Tanks To All Of Our Veterans

IMG_7450Today was the Columbus Veterans’ Day parade, which means high school bands, flatbed truck floats, and marching veterans.  And, of course a rare tank on the streets of downtown Columbus — which occasioned the bad pun in the headline of this post.

Most sincere thanks to all of our veterans for their service!

888,246 Poppies

It’s an idea that is cool yet devastating — plant one handcrafted, red, ceramic poppy for each live lost by a British or Colonial soldier during  World War I, the War to End All Wars that gave rise to America’s Veterans Day and Remembrance Day in the United Kingdom and Commonwealth countries.  It’s simple, and yet as the poppies flood out of the Tower of London and cover the green grass of its moat it gives you a shock at the enormity of the losses that were sustained, without even counting the soldiers who returned from the terrible conflict shell-shocked, with lungs burned by poison gas, or missing arms and legs.

The piece is called Blood Swept Lands and Seas of Red, and it shows how powerful public art can be.  It also reminds us of the sacrifices that our veterans have made, and the ultimate sacrifice of those who served willingly and did not return home.

On this Veterans’ Day, thanks to all of our veterans!

Remembering Congressional Medal of Honor Winners On Veterans Day

Today is Veterans Day, when every American should be grateful for the sacrifices of all of those who have served in the military.  What better way to appreciate the true meaning of their service than to recall those whose service was so extraordinary — so conspicuous for its courage, gallantry, and selflessness — that they received the Congressional Medal of Honor, our nation’s highest military award?

The Congressional Medal of Honor was established in 1862, during the early days of the Civil War.  Its first recipient was Private Jacob Parrott, who penetrated deep into Confederate territory to destroy railroad tracks and seize a train.  The Civil War also saw the first award of the Medal of Honor to an African-American — Sergeant William Carney of the famed 54th Massachusetts Infantry, who participated in the assault on Fort Wagner, planted the flag on the parapet, and kept the flag from touching the ground despite twice being severely wounded.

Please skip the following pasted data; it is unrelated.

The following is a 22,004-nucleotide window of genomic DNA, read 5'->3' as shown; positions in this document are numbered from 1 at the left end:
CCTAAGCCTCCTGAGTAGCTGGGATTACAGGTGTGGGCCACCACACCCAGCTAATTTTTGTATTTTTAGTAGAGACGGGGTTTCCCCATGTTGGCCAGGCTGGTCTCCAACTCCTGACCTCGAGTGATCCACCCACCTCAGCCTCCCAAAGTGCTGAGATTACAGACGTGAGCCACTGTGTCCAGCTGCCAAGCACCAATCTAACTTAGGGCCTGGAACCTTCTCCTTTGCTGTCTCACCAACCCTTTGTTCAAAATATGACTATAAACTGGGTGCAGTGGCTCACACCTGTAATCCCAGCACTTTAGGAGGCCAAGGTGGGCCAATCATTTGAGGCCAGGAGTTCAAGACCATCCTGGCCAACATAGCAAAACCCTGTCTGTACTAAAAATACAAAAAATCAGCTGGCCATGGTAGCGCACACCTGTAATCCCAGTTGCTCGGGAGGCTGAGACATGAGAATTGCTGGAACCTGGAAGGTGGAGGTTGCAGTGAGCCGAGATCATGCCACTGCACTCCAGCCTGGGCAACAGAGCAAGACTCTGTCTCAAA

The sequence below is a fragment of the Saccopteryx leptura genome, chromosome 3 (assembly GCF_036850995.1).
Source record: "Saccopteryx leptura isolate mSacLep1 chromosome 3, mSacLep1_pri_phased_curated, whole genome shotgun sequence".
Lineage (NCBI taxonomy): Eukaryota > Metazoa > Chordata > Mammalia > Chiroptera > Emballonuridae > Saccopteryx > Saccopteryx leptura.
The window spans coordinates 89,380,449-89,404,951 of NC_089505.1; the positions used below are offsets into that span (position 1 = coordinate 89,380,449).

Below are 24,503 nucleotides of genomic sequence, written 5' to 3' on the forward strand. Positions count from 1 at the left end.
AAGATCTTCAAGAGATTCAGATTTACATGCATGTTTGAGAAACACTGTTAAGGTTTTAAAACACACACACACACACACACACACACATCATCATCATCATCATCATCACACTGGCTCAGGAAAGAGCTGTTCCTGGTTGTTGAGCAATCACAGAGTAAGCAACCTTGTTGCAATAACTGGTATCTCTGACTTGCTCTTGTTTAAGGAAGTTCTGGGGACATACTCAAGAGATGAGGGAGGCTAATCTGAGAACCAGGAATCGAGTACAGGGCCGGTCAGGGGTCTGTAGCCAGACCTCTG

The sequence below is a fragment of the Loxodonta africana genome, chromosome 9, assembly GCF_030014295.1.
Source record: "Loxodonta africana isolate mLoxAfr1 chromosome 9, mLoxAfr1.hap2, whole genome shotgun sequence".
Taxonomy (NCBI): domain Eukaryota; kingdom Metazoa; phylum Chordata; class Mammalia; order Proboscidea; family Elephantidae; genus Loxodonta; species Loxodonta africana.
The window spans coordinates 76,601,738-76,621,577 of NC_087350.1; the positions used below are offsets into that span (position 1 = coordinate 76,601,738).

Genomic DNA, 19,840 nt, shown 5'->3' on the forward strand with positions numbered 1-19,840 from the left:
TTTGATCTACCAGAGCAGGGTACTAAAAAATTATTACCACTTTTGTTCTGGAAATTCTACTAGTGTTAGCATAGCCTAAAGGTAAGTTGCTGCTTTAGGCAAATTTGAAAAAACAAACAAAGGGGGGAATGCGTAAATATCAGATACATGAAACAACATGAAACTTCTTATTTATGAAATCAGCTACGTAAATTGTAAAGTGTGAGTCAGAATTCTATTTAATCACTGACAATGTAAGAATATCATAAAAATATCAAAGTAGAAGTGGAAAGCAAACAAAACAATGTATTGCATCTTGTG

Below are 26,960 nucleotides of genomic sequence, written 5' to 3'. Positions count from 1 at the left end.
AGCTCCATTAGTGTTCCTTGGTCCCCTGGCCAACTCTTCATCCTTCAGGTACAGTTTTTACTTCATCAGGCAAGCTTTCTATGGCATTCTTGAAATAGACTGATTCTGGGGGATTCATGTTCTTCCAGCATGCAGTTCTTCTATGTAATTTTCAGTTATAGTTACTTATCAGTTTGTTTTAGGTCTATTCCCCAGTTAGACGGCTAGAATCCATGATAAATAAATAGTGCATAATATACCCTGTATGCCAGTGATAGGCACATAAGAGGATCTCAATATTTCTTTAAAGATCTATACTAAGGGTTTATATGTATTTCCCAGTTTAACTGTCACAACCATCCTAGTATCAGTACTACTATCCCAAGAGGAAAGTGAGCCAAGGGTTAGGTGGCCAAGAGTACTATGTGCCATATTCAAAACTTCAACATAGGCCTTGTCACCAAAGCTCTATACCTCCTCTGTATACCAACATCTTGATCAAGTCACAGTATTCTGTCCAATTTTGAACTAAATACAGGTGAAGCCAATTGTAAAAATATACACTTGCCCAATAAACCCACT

The only award of the Medal of Honor to a woman, Dr. Mary Walker, also occurred during the Civil War.  Dr. Walker received the Medal for her service throughout the Civil War, which included caring for the wounded at the battles of Bull Run, Chickamauga, Chattanooga, and Atlanta, and then spending four months as a prisoner of war after being captured.

In the 150 years since its establishment, the Congressional Medal of Honor has been awarded to 3,463 people, of whom 78 are still living.  The most recent recipient is Captain William D. Swenson, who received his Medal on October 15, 2013 for his actions in Afghanistan in 2009.  Captain Swenson led his men under fire during a six-hour firefight against enemy forces who surrounded them on three sides, refused to surrender, provided medical aid to a wounded fellow soldier, and then twice exposed himself to heavy enemy fire to rescue wounded soldiers and recover fallen soldiers.

The Congressional Medal of Honor is awarded to those who service has been extraordinary, but the qualities of courage, self-sacrifice, and service that it commemorates are shared by all of the men and women who serve honorably in our armed forces.  On this Veterans Day, a heartfelt thank you to all of our veterans and active duty personnel!

Thank You To Our Veterans

It’s November 11 — Veterans’ Day.

Thank you to all veterans for your commitment, for your dedication, and for your service.  You have manned the trenches, scrambled onto the bloody beaches, piloted the planes through anti-aircraft fire, driven the tanks, tended the grievously wounded, and done the other terrible but necessary things that have kept our country safe and free.  All Americans — and all peoples who have been freed from tyranny through your efforts — deeply appreciate the sacrifices our veterans have endured, and grieve at the losses that the families of all who have served in the military have suffered.

Freedom doesn’t come cheaply.  It is our soldiers and our veterans who have paid the steepest price for our liberty.  For that, we are forever grateful.